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Comments that get people in more trouble

   In case you were wondering just what it takes to get a four-star general fired, here it is:

- The Runaway General - Michael Hastings/Rolling Stone
  "How'd I get screwed into going to this dinner?" demands Gen. Stanley McChrystal. It's a Thursday night in mid-April, and the commander of all U.S. and NATO forces in Afghanistan is sitting in a four-star suite LADY-GAGA-ROLLING-STONE at the Hôtel Westminster in Paris. He's in France to sell his new war strategy to our NATO allies – to keep up the fiction, in essence, that we actually have allies. Since McChrystal took over a year ago, the Afghan war has become the exclusive property of the United States. Opposition to the war has already toppled the Dutch government, forced the resignation of Germany's president and sparked both Canada and the Netherlands to announce the withdrawal of their 4,500 troops. McChrystal is in Paris to keep the French, who have lost more than 40 soldiers in Afghanistan, from going all wobbly on him.
   "The dinner comes with the position, sir," says his chief of staff, Col. Charlie Flynn.
   McChrystal turns sharply in his chair.
   "Hey, Charlie," he asks, "does this come with the position?"
   McChrystal gives him the middle finger.

   And here is just a sampling of the pixels that have been spilled on the story about the story:

- The Culture of Exposure - David Brooks/The New York Times
   General McChrystal was excellent at his job. He had outstanding relations with the White House and entirely proper relationships with his various civilian partners in the State Department and beyond. He set up a superb decision-making apparatus that deftly used military and civilian expertise.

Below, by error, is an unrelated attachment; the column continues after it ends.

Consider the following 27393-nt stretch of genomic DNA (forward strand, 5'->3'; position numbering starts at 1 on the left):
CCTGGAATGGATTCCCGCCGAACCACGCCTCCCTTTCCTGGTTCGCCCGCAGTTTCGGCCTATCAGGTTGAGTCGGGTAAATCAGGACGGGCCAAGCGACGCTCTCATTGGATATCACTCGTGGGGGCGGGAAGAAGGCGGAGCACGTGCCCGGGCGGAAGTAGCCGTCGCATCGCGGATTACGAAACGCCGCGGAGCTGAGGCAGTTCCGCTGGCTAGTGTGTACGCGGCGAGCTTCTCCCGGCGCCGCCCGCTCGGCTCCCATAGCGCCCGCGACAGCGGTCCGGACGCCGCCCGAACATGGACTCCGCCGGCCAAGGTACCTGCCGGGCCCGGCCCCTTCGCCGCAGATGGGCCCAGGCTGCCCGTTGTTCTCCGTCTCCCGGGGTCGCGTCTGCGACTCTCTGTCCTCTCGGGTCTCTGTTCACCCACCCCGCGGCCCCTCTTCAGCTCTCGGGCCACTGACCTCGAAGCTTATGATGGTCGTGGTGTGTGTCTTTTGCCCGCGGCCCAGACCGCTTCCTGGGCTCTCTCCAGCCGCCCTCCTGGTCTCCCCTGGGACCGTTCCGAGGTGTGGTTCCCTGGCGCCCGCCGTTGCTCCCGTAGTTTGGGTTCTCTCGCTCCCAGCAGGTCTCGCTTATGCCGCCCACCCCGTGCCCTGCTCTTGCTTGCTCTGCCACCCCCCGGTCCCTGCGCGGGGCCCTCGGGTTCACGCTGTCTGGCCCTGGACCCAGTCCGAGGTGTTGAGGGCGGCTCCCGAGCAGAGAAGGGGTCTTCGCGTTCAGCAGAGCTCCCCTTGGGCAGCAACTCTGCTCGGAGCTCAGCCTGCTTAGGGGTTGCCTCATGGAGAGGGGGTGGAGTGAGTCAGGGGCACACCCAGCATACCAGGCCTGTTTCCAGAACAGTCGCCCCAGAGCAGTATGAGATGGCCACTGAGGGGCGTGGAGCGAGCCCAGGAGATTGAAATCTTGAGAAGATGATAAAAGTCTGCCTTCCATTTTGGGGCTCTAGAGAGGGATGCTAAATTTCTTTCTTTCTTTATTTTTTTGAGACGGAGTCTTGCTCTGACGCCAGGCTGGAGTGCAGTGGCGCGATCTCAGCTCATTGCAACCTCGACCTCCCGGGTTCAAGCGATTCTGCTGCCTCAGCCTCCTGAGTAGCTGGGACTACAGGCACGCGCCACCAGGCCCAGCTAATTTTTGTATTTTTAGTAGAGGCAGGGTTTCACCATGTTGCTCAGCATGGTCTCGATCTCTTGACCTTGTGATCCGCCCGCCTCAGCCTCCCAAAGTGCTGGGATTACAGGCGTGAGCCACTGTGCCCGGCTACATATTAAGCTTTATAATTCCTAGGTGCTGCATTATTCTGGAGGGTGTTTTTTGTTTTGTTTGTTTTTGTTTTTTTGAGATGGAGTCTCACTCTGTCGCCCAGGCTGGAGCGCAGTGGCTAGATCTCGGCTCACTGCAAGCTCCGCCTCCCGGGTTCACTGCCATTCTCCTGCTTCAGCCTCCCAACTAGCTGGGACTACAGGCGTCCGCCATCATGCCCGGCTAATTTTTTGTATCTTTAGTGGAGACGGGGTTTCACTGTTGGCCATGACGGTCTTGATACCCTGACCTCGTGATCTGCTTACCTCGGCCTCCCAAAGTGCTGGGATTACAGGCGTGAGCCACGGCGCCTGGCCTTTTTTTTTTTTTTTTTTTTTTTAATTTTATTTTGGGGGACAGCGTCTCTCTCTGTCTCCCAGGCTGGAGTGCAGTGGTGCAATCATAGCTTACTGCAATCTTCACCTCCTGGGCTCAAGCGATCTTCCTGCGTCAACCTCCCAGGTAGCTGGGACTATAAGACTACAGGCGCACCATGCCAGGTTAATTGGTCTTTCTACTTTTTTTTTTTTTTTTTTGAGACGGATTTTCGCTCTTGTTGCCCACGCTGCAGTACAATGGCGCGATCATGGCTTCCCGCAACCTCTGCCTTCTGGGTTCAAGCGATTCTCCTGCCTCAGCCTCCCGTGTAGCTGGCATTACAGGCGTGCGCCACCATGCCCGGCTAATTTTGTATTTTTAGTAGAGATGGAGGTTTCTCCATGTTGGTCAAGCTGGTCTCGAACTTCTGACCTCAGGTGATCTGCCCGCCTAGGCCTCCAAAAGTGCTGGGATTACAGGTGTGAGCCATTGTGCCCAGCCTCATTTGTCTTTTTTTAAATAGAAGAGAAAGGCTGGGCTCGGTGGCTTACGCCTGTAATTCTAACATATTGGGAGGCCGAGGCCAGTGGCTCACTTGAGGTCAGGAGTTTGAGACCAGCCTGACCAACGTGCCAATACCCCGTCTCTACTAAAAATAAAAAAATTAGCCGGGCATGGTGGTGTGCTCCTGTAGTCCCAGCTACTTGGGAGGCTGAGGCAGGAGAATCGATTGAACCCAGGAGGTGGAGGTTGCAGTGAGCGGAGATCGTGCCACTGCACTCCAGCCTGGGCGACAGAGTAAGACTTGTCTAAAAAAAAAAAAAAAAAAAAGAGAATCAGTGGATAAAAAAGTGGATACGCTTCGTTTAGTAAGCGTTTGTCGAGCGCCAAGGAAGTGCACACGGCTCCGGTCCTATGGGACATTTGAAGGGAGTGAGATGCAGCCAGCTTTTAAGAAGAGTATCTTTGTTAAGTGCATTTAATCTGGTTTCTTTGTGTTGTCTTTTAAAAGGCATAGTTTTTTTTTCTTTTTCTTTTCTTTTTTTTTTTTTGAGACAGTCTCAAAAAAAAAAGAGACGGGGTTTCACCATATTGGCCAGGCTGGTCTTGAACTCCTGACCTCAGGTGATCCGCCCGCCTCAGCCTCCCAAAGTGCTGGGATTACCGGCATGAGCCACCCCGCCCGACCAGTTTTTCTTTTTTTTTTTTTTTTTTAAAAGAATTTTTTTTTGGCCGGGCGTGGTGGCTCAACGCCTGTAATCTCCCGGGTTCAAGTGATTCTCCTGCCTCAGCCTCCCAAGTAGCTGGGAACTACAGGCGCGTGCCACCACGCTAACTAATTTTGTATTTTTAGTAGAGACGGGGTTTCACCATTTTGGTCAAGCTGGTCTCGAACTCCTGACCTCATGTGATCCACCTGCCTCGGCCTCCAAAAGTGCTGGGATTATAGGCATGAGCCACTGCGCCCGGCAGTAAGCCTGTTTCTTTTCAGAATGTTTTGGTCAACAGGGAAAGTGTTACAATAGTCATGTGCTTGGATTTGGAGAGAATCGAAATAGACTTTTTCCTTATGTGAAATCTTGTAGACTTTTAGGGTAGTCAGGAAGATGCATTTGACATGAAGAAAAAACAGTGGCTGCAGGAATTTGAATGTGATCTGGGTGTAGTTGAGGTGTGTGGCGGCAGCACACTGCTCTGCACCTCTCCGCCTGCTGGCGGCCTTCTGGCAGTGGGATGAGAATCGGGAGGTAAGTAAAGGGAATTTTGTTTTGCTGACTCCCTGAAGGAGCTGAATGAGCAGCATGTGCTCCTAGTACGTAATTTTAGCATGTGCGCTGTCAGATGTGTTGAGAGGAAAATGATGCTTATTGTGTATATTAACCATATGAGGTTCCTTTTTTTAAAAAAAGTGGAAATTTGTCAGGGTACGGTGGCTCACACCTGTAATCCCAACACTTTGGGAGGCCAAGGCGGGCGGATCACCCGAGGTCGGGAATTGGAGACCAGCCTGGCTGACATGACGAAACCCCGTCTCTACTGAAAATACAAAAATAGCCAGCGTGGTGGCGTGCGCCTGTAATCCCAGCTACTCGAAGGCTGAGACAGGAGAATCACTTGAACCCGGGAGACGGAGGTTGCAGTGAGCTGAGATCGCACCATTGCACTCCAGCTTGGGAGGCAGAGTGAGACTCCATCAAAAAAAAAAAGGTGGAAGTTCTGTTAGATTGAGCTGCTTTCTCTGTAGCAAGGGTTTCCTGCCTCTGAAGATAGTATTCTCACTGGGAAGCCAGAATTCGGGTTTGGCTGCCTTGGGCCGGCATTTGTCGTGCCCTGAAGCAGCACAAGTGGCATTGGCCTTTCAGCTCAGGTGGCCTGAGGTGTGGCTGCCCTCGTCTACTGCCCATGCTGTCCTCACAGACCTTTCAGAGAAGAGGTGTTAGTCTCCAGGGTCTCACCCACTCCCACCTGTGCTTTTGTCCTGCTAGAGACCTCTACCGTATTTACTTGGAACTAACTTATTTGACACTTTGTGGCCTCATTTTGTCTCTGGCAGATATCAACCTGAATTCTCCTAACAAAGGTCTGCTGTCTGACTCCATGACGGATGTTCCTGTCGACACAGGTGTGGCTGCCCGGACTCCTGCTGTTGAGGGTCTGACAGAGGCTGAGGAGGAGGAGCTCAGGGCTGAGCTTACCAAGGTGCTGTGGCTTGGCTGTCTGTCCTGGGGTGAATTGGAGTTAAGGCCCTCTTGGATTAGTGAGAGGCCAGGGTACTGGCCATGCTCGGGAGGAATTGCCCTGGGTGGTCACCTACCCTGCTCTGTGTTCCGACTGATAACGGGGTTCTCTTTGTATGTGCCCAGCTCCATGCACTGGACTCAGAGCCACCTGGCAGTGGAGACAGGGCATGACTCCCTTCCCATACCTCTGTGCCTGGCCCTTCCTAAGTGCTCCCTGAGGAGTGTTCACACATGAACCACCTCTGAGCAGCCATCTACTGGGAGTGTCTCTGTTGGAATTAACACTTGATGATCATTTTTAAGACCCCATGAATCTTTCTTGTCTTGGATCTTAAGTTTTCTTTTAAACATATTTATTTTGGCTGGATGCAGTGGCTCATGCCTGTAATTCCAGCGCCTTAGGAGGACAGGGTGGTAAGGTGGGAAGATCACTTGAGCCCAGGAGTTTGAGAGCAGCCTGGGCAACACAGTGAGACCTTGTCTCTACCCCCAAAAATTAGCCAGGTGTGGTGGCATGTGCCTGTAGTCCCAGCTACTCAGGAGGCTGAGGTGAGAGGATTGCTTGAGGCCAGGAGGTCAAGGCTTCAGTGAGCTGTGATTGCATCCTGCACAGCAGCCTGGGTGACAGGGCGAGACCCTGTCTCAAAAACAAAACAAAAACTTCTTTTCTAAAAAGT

But McChrystal, like everyone else, kvetched. And having apparently missed the last 50 years of cultural history, he did so on the record, in front of a reporter. And this reporter, being a product of the culture of exposure, made the kvetching the center of his magazine profile.
The End of Fly-on-the-Wall Reporting? - Walter Shapiro/Politics Daily
   You can just hear the scorn dripping from some junior press secretary's voice as he says: "You want to spend a day with the senator? Get real. That kind of thing cost McChrystal his job. All we're offering you is 10 minutes in the car."
- Unsolicited Advice for Future Subjects of Magazine Profiles - Jack Shafer/Slate
   Was there any upside to agreeing to the profile? Had it contained none of the disparaging comments about the president, the vice president, their aides, and U.S. allies, McChrystal still wouldn't have gained from the article's publication. Magazine profiles don't turn public opinion or influence Congress. They just don't. So why bother?
The Day’s Big Story, Hours before It Was Published - Greg Marx/Columbia Journalism Review
- Why Is Anyone Surprised by Rolling Stone's Scoop? - Rachel Sklar/AOL News
   Are people really that distracted by Lada Gaga to forget what kind of magazine Rolling Stone actually is?
   The magazine has a history not only of award-winning war reporting, but political reporting, literary reporting, literary-political reporting, cultural reporting, business reporting and, of course, music reporting. This article will likely join those linked above in Rolling Stone's trophy case.

   Here is a song that, most likely, is not on Stanley McChrystal's iPod today:

-- George Pyle/The Buffalo News


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